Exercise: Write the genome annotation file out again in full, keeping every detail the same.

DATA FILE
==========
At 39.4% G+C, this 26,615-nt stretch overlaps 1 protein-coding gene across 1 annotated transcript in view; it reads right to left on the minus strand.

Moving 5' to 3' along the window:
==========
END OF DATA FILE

At 39.4% G+C, this 26,615-nt stretch overlaps 1 protein-coding gene across 1 annotated transcript in view; it reads right to left on the minus strand.

Moving 5' to 3' along the window: